College Health Insurance

Obtaining insurance as a college student is extremely important. Luckily, many colleges provide plans alongside private providers, creating a market full of consumer choice. Here are a few choices for maintaining health insurance coverage through college, and the pros and cons with each.

Parent's Employer Provided Insurance
Still the most popular form of collegiate insurance is a parent's insurance policy. These policies are the most inexpensive way to remain insured, especially for families with younger children, since the cost is flat rate by employee, employee plus spouse, and employee family plans.

More than two-thirds of college students aged 18-23 remain on their parents' plan and save a considerable amount of cash in the process. Plus, since family insurance plans are usually broad-based and offer lower deductibles and greater coverage, your college student will have lower out of pocket costs and the peace of mind of high quality insurance. This is perhaps the best solution for anyone looking for college coverage provided the family already maintains employer health insurance.

The new health care reform passed by Congress extended the amount of time a student can stay on a parent's insurance by law to 26 years old. This allows for even graduate school students to maintain parental coverage. Keep in mind, however, that going to school is not enough to qualify. Students must maintain full-time (12 credit hour per semester) class loads.

Keep in mind one final consideration: if the insurance requires “in network” doctors and medical providers, a parent's policy may not be suitable if the student lives hundreds of miles from home. While some allow for indemnity, it may come with thicker deductibles and co-pays. Check with your insurance company or human resources department before you leave for school, it may save you a few hundred dollars.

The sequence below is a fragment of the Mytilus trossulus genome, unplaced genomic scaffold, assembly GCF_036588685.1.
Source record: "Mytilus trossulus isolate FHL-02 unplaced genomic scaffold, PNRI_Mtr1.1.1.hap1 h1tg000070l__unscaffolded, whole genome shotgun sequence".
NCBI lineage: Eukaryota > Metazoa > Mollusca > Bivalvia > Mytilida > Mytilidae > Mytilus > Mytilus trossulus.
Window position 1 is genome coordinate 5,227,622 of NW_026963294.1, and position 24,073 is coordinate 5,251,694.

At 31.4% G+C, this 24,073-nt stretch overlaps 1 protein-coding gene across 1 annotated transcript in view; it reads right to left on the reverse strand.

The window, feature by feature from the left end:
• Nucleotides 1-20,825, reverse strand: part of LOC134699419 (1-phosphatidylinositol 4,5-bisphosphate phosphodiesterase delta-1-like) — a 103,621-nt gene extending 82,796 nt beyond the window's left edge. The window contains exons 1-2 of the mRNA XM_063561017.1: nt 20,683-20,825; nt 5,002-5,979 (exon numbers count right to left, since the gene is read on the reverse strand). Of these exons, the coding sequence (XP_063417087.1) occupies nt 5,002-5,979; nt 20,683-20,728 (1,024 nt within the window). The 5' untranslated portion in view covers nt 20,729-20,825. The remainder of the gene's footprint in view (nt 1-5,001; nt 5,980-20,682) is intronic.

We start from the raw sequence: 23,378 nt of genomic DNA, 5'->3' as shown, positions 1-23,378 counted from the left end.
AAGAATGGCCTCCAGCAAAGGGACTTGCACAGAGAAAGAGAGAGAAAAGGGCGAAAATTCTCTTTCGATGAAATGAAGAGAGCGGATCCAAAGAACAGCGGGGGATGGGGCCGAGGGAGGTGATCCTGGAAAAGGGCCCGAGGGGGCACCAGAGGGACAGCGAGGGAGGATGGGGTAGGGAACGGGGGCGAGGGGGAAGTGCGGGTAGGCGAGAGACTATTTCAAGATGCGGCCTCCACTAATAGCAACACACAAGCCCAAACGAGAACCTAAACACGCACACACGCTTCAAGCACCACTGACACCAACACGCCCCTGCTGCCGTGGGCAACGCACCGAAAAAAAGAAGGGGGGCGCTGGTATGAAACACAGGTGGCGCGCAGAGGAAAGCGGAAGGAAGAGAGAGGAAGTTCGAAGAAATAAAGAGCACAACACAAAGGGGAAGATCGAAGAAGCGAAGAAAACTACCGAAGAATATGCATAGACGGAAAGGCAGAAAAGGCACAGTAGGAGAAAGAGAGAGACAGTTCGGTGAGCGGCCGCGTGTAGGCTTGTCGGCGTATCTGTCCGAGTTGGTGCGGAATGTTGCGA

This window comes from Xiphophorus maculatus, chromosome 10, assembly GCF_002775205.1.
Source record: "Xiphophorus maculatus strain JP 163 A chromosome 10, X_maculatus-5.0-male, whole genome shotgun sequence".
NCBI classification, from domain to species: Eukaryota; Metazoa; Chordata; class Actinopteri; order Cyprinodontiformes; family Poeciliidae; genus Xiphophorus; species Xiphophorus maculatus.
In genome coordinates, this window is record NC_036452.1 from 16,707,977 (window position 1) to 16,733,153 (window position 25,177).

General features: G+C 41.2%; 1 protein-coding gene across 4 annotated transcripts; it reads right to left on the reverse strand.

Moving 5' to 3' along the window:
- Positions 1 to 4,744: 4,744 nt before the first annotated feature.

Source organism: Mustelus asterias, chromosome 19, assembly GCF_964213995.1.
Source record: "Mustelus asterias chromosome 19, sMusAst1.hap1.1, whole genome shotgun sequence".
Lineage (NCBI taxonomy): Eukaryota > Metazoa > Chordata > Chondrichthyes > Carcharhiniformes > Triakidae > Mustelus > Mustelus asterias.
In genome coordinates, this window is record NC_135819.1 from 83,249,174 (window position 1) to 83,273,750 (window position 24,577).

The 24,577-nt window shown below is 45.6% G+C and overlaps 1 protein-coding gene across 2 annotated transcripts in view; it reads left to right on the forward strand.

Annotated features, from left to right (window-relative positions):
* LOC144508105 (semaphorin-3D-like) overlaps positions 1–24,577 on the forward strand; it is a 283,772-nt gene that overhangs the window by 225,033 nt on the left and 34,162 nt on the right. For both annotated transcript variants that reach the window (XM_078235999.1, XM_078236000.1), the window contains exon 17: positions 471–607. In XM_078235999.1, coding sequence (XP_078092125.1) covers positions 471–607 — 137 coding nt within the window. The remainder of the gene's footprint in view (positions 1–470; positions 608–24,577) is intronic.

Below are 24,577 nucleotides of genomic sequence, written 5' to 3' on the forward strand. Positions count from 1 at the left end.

Individual Health Insurance
Purchasing insurance individually means purchasing from a for-profit insurance company with premiums that are not subsidized by an employer or school, making it one of the most expensive options.

The good news, however, is that most college students are low health risks and do not take monthly prescriptions or consume a large amount of health care resources. High deductible insurance policies with limited pharmaceutical coverage cost little more than $80 per month for healthy individuals. Such policies will protect from high cost medical care, particularly hospitalization should it be necessary. With some luck, and higher premiums, routine doctor visits may be covered, but expect larger co-pays for each visit, annual deductibles, and annual caps.

Do consider your own health before going it alone. Private health insurance is very different from a group policy where nearly everyone is accepted. With private insurance, someone with pre-existing conditions may be denied, or priced out of the system with extreme monthly premiums.

School Insurance
School insurance policies were first created as a way to better tie good healthy habits to college students and help reduce the spread of diseases and viruses throughout the student community. As a result, school sponsored insurance is usually bare bones, meant only to protect students from mostly routine expenditures.

A number of universities now offer insurance directly to their students, creating a group among their student body and reducing overall health insurance premiums and costs. These popular insurance options are inexpensive, and may cost little more than a few hundred dollars per year.

There are serious consequences to such low premiums. Due to the low cost, college sponsored plans often cap payouts at $40,000 per incident, and in many cases have universal caps. Thus, a long hospitalization requiring a few days in intensive care easily extends in price well above the cap, leaving the student burdened with huge medical expenses.

Other common caps include routine medical care caps, which can be as low as $1000 annually. Anyone who has recently been to the doctor will be able to tell you that a few visits to a family doctor or specialist will easily breach the $1000 cap.

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